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Infection Risk Lurks In Hospital ICUs | Daytona Beach Malpractice Attorney

Infection Risk Lurks In Hospital ICUs

While many established teaching hospitals do well at preventing potentially deadly hospital-acquired infections, others don’t, according to a new analysis.

Consumer Reports Health conducted an analysis of U.S. health care systems that have at least five hospitals and results show that many hospitals have high rates of central-line associated bloodstream infections in their intensive care units.

The analysis focused on one of the most dreaded types of the approximately 1.7 million infections that occur each year in U.S. hospitals. They are bloodstream infections introduced through the large intravenous catheters that deliver medication, nutrition, and fluids to patients in intensive care. These so-called central-line infections account for about 15 percent of all hospital infections but are responsible for at least 30 percent of the 99,000 annual hospital-infection-related deaths, according to the best estimates available.

Consumer Reports focused on hospitals that are members of the Council of Teaching Hospitals, and found they showed no improvement, overall, compared with last year’s report in the number that reported zero infections.

“Most of us think of teaching hospitals as setting the standard for the right way to do things, so it’s surprising to see so many teaching hospitals near the bottom of the list,” said Dr. John Santa, director of the Consumer Reports Health Ratings Center, in a news release.

For this analysis, central-line infection data for intensive-care units at over 1,000 hospitals across the country was compared. (Among the nation’s roughly 5,000 acute-care hospitals, about 3,300 provide intensive care, but in many, there were too few patients to yield statistically meaningful data, and many are still not reporting publicly.)

The data came either from one of the 18 states that publicly report hospital-infection rates, or from The Leapfrog Group a nonprofit organization in Washington, D.C., that focuses on improving health care in hospitals.

“The best hospitals know that sunlight is the best disinfectant, so they are willing to publicly report even if their performance is not yet optimal,” said Leah Binder, chief executive officer of The Leapfrog Group.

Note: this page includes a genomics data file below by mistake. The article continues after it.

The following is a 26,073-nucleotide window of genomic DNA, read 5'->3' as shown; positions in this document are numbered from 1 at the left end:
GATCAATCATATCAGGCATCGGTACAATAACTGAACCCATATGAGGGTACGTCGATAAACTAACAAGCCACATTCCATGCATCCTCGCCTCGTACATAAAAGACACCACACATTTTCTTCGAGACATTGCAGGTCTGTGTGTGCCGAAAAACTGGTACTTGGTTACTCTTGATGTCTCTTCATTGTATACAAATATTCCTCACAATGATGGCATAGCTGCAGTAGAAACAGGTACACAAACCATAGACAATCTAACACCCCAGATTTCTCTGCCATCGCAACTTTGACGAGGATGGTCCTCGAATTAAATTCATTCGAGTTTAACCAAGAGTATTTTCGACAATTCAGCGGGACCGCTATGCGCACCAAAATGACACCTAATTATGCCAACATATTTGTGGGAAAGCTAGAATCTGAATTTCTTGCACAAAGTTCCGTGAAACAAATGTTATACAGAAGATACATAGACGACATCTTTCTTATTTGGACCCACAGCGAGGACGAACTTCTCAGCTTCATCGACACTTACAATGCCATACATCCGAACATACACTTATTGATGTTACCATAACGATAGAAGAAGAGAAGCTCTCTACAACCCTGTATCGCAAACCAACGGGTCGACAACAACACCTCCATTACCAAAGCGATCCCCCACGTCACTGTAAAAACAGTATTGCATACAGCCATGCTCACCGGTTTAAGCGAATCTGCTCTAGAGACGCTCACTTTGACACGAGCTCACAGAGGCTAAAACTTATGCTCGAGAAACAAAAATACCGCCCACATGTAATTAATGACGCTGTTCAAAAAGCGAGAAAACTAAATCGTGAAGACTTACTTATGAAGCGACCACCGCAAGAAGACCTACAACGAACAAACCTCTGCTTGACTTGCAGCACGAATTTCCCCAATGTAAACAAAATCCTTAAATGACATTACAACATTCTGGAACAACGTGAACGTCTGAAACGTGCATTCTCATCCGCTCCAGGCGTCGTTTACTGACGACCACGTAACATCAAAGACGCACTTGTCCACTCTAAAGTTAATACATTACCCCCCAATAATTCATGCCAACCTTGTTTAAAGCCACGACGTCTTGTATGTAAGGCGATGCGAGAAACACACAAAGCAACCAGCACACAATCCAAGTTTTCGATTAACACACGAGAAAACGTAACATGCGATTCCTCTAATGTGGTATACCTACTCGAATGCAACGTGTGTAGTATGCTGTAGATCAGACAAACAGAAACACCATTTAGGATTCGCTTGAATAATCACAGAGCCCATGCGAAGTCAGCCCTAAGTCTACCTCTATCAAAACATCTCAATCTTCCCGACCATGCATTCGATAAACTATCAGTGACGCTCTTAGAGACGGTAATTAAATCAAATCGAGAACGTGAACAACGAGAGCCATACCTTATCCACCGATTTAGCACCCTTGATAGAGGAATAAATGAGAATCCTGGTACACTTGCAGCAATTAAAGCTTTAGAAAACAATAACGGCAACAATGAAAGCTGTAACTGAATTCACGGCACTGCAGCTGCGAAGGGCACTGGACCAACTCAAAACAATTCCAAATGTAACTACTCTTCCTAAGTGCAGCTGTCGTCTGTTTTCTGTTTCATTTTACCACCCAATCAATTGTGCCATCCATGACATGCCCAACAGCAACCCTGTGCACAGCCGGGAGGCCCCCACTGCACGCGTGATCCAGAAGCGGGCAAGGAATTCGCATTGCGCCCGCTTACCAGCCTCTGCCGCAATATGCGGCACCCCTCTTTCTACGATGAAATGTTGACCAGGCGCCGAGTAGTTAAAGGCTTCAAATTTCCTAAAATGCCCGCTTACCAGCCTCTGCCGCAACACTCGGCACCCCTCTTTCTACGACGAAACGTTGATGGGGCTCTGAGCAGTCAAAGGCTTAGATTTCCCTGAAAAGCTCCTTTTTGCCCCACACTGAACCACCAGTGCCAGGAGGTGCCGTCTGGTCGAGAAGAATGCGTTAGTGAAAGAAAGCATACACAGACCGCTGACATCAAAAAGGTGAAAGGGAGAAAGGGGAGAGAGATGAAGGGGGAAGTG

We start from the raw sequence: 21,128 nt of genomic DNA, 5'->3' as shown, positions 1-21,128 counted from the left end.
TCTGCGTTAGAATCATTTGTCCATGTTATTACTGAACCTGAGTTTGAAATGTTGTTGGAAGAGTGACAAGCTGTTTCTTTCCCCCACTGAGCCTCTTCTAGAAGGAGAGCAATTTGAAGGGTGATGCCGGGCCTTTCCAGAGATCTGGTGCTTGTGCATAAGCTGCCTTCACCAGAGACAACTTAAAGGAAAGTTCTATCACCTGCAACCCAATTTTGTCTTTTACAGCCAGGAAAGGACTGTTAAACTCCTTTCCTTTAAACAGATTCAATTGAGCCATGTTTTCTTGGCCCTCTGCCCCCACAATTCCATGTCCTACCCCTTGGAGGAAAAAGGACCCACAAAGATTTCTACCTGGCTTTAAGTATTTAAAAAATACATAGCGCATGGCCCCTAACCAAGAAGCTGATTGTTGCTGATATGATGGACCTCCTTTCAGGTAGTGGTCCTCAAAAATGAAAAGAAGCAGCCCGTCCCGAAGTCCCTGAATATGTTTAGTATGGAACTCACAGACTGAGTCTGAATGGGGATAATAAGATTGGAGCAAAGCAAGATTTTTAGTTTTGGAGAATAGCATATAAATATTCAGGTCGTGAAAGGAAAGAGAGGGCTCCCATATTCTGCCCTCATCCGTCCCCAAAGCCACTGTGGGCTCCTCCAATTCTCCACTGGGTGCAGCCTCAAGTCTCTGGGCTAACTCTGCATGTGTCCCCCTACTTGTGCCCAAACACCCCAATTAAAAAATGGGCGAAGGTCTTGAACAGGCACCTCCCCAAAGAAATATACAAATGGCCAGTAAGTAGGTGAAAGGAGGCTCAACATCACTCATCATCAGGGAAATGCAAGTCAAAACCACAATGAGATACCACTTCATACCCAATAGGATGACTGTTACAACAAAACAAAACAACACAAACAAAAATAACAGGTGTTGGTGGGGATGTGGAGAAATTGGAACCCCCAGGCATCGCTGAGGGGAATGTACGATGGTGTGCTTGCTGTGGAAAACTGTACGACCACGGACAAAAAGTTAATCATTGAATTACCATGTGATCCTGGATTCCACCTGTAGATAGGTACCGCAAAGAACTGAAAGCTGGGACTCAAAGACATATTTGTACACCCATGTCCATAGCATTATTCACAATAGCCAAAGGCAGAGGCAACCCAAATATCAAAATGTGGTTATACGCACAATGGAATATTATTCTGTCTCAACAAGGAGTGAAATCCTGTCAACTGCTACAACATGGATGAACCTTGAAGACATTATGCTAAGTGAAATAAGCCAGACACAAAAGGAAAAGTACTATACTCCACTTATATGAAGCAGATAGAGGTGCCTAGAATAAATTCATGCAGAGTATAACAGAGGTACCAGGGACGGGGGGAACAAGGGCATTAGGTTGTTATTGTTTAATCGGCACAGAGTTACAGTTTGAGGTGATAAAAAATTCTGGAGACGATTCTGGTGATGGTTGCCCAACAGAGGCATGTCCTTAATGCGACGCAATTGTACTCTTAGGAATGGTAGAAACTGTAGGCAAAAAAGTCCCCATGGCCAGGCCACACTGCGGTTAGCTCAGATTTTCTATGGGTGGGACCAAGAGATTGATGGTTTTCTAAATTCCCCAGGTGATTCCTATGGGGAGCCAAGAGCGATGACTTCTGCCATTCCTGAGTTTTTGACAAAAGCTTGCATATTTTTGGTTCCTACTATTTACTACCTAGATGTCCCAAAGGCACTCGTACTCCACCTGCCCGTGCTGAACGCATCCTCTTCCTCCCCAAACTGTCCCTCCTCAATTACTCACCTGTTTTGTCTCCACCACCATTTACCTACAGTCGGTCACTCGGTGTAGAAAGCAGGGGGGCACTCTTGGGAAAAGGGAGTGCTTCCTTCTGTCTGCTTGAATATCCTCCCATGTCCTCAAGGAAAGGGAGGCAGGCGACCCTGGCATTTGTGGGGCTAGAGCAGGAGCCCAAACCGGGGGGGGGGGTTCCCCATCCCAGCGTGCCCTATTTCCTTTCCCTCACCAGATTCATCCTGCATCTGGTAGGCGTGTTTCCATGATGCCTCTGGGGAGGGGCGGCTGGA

Citizen activists across the country, including those working with Consumer Reports, have helped to enact laws in most, states forcing hospitals to publicly disclose their infection rates as a first step, it’s hoped, toward improving them. Many of the states have made that information publicly available.

Research has repeatedly shown that hospitals, even large urban ones, can dramatically reduce and even eliminate central-line infections. While the steps to preventing those infections are simple, hospitals are complex places with lots of people and multiple teams. For the process to work, each individual has to make a commitment to perform each step each time, and have the courage to correct their colleague when they see an error has been made.

Three teaching hospitals got the lowest rating in preventing bloodstream infections: Saint Louis University Hospital, Saint Louis, Mo.; Roswell Park Cancer Institute, Buffalo, N.Y.; and Regional Medical Center at Memphis, Memphis, Tenn. In addition, 64 hospitals got the second lowest rating. Orlando Regional Medical Center, in Orlando was the only Florida hospital to make the list.

For more on hospital safety issues, see the library of articles by Daytona Beach medical malpractice attorney.

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